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Time to tune-out public static?

  Tags: Listening
 Language Learning Forum : Lessons in Polyglottery Post Reply
13 messages over 2 pages: 1
Volte
Tetraglot
Senior Member
Switzerland
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 Message 9 of 13
07 August 2012 at 4:15pm | IP Logged 
montmorency wrote:
Maybe not quite the same (thinking of Gg's post), but I've heard that truly bilingual
people can get into a situation where they are not conscious of which language they are
speaking.

(Not sure if this is an urban myth though).


I wouldn't call myself truly bilingual, but that happens to me sometimes.

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geoffw
Triglot
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United States
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 Message 10 of 13
07 August 2012 at 8:06pm | IP Logged 
montmorency wrote:
Maybe not quite the same (thinking of Gg's post), but I've heard that truly bilingual
people can get into a situation where they are not conscious of which language they are
speaking.

(Not sure if this is an urban myth though).


Yes, as emk said, I at least frequently forget what language I heard/spoke something in. I've also found myself not realizing what language I'm listening to at the moment, even though I understand it. I can't say as I've had any issues knowing what I was speaking, while I was speaking, however.

I listen to lectures that may be in Yiddish, discussing a text that was written partially in Hebrew and partially in Aramaic, and various words are similar or identical across two or three of these languages. The lecturer will rapidly switch back and forth, translating words or phrases on the fly, launching without warning into commentary in Yiddish or a quote in Hebrew, using certain words without translating them, etc. After a while, I get tuned in, but I think I have to tune my brain to a special "frequency" that isn't really any one disctinct language but includes all of the above, to some extent.

That's when I'll find myself listening to something and realizing that I'm understanding, but without any current sense of exactly what language is being spoken at any one time.
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Serpent
Octoglot
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Russian Federation
serpent-849.livejour
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 Message 11 of 13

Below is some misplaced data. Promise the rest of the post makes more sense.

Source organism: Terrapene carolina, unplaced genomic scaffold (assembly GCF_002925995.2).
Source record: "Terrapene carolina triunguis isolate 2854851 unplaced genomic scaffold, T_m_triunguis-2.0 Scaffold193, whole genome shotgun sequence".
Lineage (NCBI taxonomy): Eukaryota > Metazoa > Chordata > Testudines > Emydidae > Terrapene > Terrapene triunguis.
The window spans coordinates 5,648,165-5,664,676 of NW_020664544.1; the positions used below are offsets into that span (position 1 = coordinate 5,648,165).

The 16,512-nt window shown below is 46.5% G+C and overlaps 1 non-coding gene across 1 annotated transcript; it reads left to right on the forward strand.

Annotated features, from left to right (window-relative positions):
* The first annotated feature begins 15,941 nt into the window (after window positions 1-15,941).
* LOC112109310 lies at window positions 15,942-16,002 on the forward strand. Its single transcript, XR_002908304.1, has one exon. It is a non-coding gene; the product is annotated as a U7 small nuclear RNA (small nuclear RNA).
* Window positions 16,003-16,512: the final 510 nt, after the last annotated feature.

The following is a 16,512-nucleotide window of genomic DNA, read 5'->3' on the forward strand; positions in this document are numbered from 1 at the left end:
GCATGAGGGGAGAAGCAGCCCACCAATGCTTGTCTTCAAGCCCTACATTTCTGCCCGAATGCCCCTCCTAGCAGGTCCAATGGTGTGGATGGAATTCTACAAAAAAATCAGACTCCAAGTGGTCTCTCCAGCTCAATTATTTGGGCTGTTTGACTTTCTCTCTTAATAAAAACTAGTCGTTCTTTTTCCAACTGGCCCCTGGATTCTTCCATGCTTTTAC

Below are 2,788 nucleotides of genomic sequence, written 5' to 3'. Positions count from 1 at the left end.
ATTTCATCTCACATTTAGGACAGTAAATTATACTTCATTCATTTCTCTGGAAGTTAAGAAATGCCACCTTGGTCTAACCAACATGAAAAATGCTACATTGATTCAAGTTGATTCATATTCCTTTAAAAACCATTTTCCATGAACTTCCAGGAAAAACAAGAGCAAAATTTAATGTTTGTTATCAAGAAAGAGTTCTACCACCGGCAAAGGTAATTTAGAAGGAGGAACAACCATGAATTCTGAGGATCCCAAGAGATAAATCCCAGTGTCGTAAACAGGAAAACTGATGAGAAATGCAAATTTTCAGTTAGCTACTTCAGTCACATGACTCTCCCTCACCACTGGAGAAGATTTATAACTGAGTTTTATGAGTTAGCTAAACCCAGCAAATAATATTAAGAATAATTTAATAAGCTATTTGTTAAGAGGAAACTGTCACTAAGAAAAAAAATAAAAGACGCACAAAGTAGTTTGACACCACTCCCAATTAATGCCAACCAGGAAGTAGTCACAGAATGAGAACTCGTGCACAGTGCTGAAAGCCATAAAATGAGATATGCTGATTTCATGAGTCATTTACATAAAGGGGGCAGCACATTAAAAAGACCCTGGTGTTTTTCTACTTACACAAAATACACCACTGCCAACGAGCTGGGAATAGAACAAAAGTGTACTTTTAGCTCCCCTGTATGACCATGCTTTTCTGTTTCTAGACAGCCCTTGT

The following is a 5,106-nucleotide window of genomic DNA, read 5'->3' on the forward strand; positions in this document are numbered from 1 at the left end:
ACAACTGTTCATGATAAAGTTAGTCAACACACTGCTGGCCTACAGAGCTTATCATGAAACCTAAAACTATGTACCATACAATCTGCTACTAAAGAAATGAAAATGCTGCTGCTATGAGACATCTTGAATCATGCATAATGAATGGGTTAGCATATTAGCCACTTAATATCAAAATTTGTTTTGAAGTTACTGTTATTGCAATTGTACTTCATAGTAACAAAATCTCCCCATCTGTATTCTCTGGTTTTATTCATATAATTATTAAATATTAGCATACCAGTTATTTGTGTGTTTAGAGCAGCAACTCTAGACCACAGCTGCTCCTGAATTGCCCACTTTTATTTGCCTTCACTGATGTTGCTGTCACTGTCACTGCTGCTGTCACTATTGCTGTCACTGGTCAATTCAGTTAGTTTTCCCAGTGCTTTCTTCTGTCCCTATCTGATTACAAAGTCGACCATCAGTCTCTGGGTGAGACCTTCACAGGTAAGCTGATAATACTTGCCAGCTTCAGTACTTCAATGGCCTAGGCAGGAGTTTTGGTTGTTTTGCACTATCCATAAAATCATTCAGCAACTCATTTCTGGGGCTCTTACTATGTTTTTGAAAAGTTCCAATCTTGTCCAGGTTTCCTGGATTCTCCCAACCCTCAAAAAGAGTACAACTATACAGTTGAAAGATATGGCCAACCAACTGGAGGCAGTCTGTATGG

07 August 2012 at 10:51pm | IP Logged 
geoffw wrote:
I have to tune my brain to a special "frequency" that isn't really any one disctinct language but includes all of the above, to some extent.
I think keeping your brain at this frequency is the key to avoiding interference. At least when it comes to written text, mine is pretty much always at this frequency while reading twitter, for example.
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tristano
Tetraglot
Senior Member
Netherlands
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Speaks: Italian*, Spanish, French, English
Studies: Dutch

 
 Message 12 of 13
28 January 2014 at 11:14pm | IP Logged 
Last summer, I took a flight to go to Italy and go to the mountain to snowboarding (yes, summer! more than
3000mt). In the morning I woke up and I went to the lunch room to have breakfast. I was quite tired for the travel...
so I was not 100% awake let's say :D So, I entered the room and I heard the people talking a language but I was not
able to recognise which language it was... after few seconds I realised that it was Italian and I was trying to tune my
ears to English!

Today I mixed Italian, English, French and Dutch in a single sentence, but I didn't notice it in first instance.

It happens often, between Italian colleagues, specially in presence of non-italian speakers, that we totally mix Italian
and English, like: someone says something in English but the other one answer in Italian, than it happens that he
uses some English words and switches to English. But most of the time who is talking is not even aware of the fact. It
just happens.
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Iversen
Super Polyglot
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Denmark
berejst.dk
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 Message 13 of 13
29 January 2014 at 10:05am | IP Logged 
I wouldn't say that I forget which language I'm speaking, but sometimes I don't think about it, and sometimes I forget which languages others know (or don't know). Like when I travelled around in South Africa last year with a group where at least half the members were Germans - they even had a German-speaking guide. Out main guide understood a host of African languages plus English, but not German. And at least once I forgot to switch to English after a conversation in German with the Germans.

But this has preciously little to do with the other claims: 1)that polyglots need time to identify a language spoken in their vicinity because they know too many, 2) that polyglots and other language learners sometime spend time on evaluating preposterous theories about the languages they hear around them instad of just recognizing that the thing they hear is something they know.

My answer would be that even if either 1 or 2 or both were true it wouldn't matter, because you become more adept at understanding semi-comprehensible stuff when you have been through the learning process with a number of languages. The only case where a monolingual speaker would have an advantage would be if (s)he decided to eavesdrop on people speaking the same language - and maybe even the same dialect.

Edited by Iversen on 29 January 2014 at 4:42pm



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